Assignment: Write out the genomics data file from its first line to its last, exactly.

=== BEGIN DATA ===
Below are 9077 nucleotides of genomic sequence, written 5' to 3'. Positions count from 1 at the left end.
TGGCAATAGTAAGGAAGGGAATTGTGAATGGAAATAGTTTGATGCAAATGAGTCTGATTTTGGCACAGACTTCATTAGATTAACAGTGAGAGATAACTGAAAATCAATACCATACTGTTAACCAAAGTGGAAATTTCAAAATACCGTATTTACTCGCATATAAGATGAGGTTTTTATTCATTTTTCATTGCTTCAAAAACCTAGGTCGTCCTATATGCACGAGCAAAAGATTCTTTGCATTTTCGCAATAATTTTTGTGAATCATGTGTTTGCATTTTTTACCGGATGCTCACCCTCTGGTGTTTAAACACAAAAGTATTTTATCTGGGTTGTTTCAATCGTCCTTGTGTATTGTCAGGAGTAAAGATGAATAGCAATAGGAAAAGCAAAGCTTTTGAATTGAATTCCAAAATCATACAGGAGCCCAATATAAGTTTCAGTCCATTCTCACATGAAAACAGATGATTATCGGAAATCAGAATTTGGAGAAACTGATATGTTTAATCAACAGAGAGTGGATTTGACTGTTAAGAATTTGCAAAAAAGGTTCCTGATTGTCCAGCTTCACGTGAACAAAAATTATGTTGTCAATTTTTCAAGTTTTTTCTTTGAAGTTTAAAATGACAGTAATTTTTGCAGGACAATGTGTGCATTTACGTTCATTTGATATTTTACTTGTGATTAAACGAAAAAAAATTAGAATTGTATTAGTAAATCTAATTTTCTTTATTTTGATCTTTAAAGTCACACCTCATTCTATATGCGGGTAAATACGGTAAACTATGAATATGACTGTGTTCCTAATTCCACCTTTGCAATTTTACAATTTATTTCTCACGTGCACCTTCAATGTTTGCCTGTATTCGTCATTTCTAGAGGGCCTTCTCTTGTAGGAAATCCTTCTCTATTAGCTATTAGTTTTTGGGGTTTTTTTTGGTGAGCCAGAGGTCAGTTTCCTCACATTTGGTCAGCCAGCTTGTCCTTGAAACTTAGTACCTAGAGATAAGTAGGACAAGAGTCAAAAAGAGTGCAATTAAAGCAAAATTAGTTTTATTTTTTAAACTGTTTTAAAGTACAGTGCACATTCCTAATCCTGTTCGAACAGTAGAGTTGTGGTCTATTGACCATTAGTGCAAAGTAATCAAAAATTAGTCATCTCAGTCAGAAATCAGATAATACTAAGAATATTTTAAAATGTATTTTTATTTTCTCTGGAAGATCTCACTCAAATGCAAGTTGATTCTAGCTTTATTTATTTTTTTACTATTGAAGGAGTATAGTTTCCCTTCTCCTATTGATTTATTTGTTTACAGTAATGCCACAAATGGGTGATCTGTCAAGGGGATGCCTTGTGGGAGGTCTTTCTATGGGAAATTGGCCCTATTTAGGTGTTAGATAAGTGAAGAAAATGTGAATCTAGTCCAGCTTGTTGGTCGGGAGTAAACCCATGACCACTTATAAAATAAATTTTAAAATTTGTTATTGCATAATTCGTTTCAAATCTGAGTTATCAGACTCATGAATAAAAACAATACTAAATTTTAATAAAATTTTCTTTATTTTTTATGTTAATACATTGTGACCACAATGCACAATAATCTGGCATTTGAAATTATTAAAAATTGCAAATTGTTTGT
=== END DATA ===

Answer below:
Below are 9077 nucleotides of genomic sequence, written 5' to 3'. Positions count from 1 at the left end.
TGGCAATAGTAAGGAAGGGAATTGTGAATGGAAATAGTTTGATGCAAATGAGTCTGATTTTGGCACAGACTTCATTAGATTAACAGTGAGAGATAACTGAAAATCAATACCATACTGTTAACCAAAGTGGAAATTTCAAAATACCGTATTTACTCGCATATAAGATGAGGTTTTTATTCATTTTTCATTGCTTCAAAAACCTAGGTCGTCCTATATGCACGAGCAAAAGATTCTTTGCATTTTCGCAATAATTTTTGTGAATCATGTGTTTGCATTTTTTACCGGATGCTCACCCTCTGGTGTTTAAACACAAAAGTATTTTATCTGGGTTGTTTCAATCGTCCTTGTGTATTGTCAGGAGTAAAGATGAATAGCAATAGGAAAAGCAAAGCTTTTGAATTGAATTCCAAAATCATACAGGAGCCCAATATAAGTTTCAGTCCATTCTCACATGAAAACAGATGATTATCGGAAATCAGAATTTGGAGAAACTGATATGTTTAATCAACAGAGAGTGGATTTGACTGTTAAGAATTTGCAAAAAAGGTTCCTGATTGTCCAGCTTCACGTGAACAAAAATTATGTTGTCAATTTTTCAAGTTTTTTCTTTGAAGTTTAAAATGACAGTAATTTTTGCAGGACAATGTGTGCATTTACGTTCATTTGATATTTTACTTGTGATTAAACGAAAAAAAATTAGAATTGTATTAGTAAATCTAATTTTCTTTATTTTGATCTTTAAAGTCACACCTCATTCTATATGCGGGTAAATACGGTAAACTATGAATATGACTGTGTTCCTAATTCCACCTTTGCAATTTTACAATTTATTTCTCACGTGCACCTTCAATGTTTGCCTGTATTCGTCATTTCTAGAGGGCCTTCTCTTGTAGGAAATCCTTCTCTATTAGCTATTAGTTTTTGGGGTTTTTTTTGGTGAGCCAGAGGTCAGTTTCCTCACATTTGGTCAGCCAGCTTGTCCTTGAAACTTAGTACCTAGAGATAAGTAGGACAAGAGTCAAAAAGAGTGCAATTAAAGCAAAATTAGTTTTATTTTTTAAACTGTTTTAAAGTACAGTGCACATTCCTAATCCTGTTCGAACAGTAGAGTTGTGGTCTATTGACCATTAGTGCAAAGTAATCAAAAATTAGTCATCTCAGTCAGAAATCAGATAATACTAAGAATATTTTAAAATGTATTTTTATTTTCTCTGGAAGATCTCACTCAAATGCAAGTTGATTCTAGCTTTATTTATTTTTTTACTATTGAAGGAGTATAGTTTCCCTTCTCCTATTGATTTATTTGTTTACAGTAATGCCACAAATGGGTGATCTGTCAAGGGGATGCCTTGTGGGAGGTCTTTCTATGGGAAATTGGCCCTATTTAGGTGTTAGATAAGTGAAGAAAATGTGAATCTAGTCCAGCTTGTTGGTCGGGAGTAAACCCATGACCACTTATAAAATAAATTTTAAAATTTGTTATTGCATAATTCGTTTCAAATCTGAGTTATCAGACTCATGAATAAAAACAATACTAAATTTTAATAAAATTTTCTTTATTTTTTATGTTAATACATTGTGACCACAATGCACAATAATCTGGCATTTGAAATTATTAAAAATTGCAAATTGTTTGT